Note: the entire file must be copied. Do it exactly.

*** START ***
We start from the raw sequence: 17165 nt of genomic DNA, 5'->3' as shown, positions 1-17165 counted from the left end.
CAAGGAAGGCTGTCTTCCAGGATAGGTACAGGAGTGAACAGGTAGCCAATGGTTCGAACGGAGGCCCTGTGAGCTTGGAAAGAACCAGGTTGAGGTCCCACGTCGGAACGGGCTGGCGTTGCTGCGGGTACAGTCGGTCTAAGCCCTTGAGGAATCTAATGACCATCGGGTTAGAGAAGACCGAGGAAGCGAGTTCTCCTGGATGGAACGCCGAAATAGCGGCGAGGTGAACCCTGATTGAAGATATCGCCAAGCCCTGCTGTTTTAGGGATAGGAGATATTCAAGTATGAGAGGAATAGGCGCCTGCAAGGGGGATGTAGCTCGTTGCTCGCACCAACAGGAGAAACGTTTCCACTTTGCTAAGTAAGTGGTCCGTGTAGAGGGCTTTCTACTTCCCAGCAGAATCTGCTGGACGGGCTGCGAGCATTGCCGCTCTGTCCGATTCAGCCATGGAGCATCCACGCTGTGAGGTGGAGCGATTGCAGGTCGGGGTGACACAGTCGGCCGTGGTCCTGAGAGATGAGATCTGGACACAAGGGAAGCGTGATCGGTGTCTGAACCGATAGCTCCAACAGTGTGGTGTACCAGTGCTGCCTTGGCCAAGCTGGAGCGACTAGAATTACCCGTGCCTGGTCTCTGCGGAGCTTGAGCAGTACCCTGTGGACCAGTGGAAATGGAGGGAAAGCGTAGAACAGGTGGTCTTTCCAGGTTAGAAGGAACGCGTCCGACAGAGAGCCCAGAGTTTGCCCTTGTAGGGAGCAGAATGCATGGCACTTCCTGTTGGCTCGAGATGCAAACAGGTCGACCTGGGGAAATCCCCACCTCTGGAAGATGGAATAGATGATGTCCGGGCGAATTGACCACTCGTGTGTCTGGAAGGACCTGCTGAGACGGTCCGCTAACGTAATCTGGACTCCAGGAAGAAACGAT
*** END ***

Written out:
We start from the raw sequence: 17165 nt of genomic DNA, 5'->3' as shown, positions 1-17165 counted from the left end.
CAAGGAAGGCTGTCTTCCAGGATAGGTACAGGAGTGAACAGGTAGCCAATGGTTCGAACGGAGGCCCTGTGAGCTTGGAAAGAACCAGGTTGAGGTCCCACGTCGGAACGGGCTGGCGTTGCTGCGGGTACAGTCGGTCTAAGCCCTTGAGGAATCTAATGACCATCGGGTTAGAGAAGACCGAGGAAGCGAGTTCTCCTGGATGGAACGCCGAAATAGCGGCGAGGTGAACCCTGATTGAAGATATCGCCAAGCCCTGCTGTTTTAGGGATAGGAGATATTCAAGTATGAGAGGAATAGGCGCCTGCAAGGGGGATGTAGCTCGTTGCTCGCACCAACAGGAGAAACGTTTCCACTTTGCTAAGTAAGTGGTCCGTGTAGAGGGCTTTCTACTTCCCAGCAGAATCTGCTGGACGGGCTGCGAGCATTGCCGCTCTGTCCGATTCAGCCATGGAGCATCCACGCTGTGAGGTGGAGCGATTGCAGGTCGGGGTGACACAGTCGGCCGTGGTCCTGAGAGATGAGATCTGGACACAAGGGAAGCGTGATCGGTGTCTGAACCGATAGCTCCAACAGTGTGGTGTACCAGTGCTGCCTTGGCCAAGCTGGAGCGACTAGAATTACCCGTGCCTGGTCTCTGCGGAGCTTGAGCAGTACCCTGTGGACCAGTGGAAATGGAGGGAAAGCGTAGAACAGGTGGTCTTTCCAGGTTAGAAGGAACGCGTCCGACAGAGAGCCCAGAGTTTGCCCTTGTAGGGAGCAGAATGCATGGCACTTCCTGTTGGCTCGAGATGCAAACAGGTCGACCTGGGGAAATCCCCACCTCTGGAAGATGGAATAGATGATGTCCGGGCGAATTGACCACTCGTGTGTCTGGAAGGACCTGCTGAGACGGTCCGCTAACGTAATCTGGACTCCAGGAAGAAACGAT